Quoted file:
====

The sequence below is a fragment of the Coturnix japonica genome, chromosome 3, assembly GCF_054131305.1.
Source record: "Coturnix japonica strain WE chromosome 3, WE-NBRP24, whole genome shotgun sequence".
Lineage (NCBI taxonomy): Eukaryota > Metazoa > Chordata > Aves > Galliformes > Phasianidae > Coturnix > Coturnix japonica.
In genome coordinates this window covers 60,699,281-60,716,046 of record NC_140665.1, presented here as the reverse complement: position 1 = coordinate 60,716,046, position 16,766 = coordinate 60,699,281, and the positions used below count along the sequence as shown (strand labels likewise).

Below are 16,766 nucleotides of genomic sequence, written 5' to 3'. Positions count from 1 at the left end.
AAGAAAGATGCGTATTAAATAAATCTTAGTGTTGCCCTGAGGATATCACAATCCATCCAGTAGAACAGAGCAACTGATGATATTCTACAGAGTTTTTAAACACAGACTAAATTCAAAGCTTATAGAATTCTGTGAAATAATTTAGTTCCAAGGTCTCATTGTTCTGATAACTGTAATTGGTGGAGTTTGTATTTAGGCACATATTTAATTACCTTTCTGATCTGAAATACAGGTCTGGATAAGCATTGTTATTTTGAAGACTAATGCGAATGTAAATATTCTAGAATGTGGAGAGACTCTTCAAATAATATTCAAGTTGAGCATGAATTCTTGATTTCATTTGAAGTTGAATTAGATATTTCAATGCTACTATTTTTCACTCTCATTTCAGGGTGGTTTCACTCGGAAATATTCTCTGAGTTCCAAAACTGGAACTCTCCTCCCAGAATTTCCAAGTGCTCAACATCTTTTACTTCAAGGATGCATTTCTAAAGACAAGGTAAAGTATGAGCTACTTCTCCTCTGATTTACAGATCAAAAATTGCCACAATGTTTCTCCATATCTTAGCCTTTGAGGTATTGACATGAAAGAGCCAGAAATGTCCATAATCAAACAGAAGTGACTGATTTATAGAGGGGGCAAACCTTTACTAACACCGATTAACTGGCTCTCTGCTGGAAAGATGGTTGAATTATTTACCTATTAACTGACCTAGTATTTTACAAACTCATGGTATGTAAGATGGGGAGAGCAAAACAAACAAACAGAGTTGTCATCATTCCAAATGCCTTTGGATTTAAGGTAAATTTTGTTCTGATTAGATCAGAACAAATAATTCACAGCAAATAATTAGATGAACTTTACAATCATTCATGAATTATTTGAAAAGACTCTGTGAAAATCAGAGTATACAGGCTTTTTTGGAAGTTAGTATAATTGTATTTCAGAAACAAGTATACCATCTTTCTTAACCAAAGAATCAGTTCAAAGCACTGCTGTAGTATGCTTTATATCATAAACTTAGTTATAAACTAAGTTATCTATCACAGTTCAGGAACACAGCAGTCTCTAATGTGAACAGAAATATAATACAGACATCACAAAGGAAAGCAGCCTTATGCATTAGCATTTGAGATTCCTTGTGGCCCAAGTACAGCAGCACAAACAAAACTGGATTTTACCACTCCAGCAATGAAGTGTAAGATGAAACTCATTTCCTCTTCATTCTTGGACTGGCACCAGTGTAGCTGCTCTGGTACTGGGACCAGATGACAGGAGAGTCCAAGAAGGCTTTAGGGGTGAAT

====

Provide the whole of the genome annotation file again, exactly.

The sequence below is a fragment of the Coturnix japonica genome, chromosome 3, assembly GCF_054131305.1.
Source record: "Coturnix japonica strain WE chromosome 3, WE-NBRP24, whole genome shotgun sequence".
Lineage (NCBI taxonomy): Eukaryota > Metazoa > Chordata > Aves > Galliformes > Phasianidae > Coturnix > Coturnix japonica.
In genome coordinates this window covers 60,699,281-60,716,046 of record NC_140665.1, presented here as the reverse complement: position 1 = coordinate 60,716,046, position 16,766 = coordinate 60,699,281, and the positions used below count along the sequence as shown (strand labels likewise).

Below are 16,766 nucleotides of genomic sequence, written 5' to 3'. Positions count from 1 at the left end.
AAGAAAGATGCGTATTAAATAAATCTTAGTGTTGCCCTGAGGATATCACAATCCATCCAGTAGAACAGAGCAACTGATGATATTCTACAGAGTTTTTAAACACAGACTAAATTCAAAGCTTATAGAATTCTGTGAAATAATTTAGTTCCAAGGTCTCATTGTTCTGATAACTGTAATTGGTGGAGTTTGTATTTAGGCACATATTTAATTACCTTTCTGATCTGAAATACAGGTCTGGATAAGCATTGTTATTTTGAAGACTAATGCGAATGTAAATATTCTAGAATGTGGAGAGACTCTTCAAATAATATTCAAGTTGAGCATGAATTCTTGATTTCATTTGAAGTTGAATTAGATATTTCAATGCTACTATTTTTCACTCTCATTTCAGGGTGGTTTCACTCGGAAATATTCTCTGAGTTCCAAAACTGGAACTCTCCTCCCAGAATTTCCAAGTGCTCAACATCTTTTACTTCAAGGATGCATTTCTAAAGACAAGGTAAAGTATGAGCTACTTCTCCTCTGATTTACAGATCAAAAATTGCCACAATGTTTCTCCATATCTTAGCCTTTGAGGTATTGACATGAAAGAGCCAGAAATGTCCATAATCAAACAGAAGTGACTGATTTATAGAGGGGGCAAACCTTTACTAACACCGATTAACTGGCTCTCTGCTGGAAAGATGGTTGAATTATTTACCTATTAACTGACCTAGTATTTTACAAACTCATGGTATGTAAGATGGGGAGAGCAAAACAAACAAACAGAGTTGTCATCATTCCAAATGCCTTTGGATTTAAGGTAAATTTTGTTCTGATTAGATCAGAACAAATAATTCACAGCAAATAATTAGATGAACTTTACAATCATTCATGAATTATTTGAAAAGACTCTGTGAAAATCAGAGTATACAGGCTTTTTTGGAAGTTAGTATAATTGTATTTCAGAAACAAGTATACCATCTTTCTTAACCAAAGAATCAGTTCAAAGCACTGCTGTAGTATGCTTTATATCATAAACTTAGTTATAAACTAAGTTATCTATCACAGTTCAGGAACACAGCAGTCTCTAATGTGAACAGAAATATAATACAGACATCACAAAGGAAAGCAGCCTTATGCATTAGCATTTGAGATTCCTTGTGGCCCAAGTACAGCAGCACAAACAAAACTGGATTTTACCACTCCAGCAATGAAGTGTAAGATGAAACTCATTTCCTCTTCATTCTTGGACTGGCACCAGTGTAGCTGCTCTGGTACTGGGACCAGATGACAGGAGAGTCCAAGAAGGCTTTAGGGGTGAAT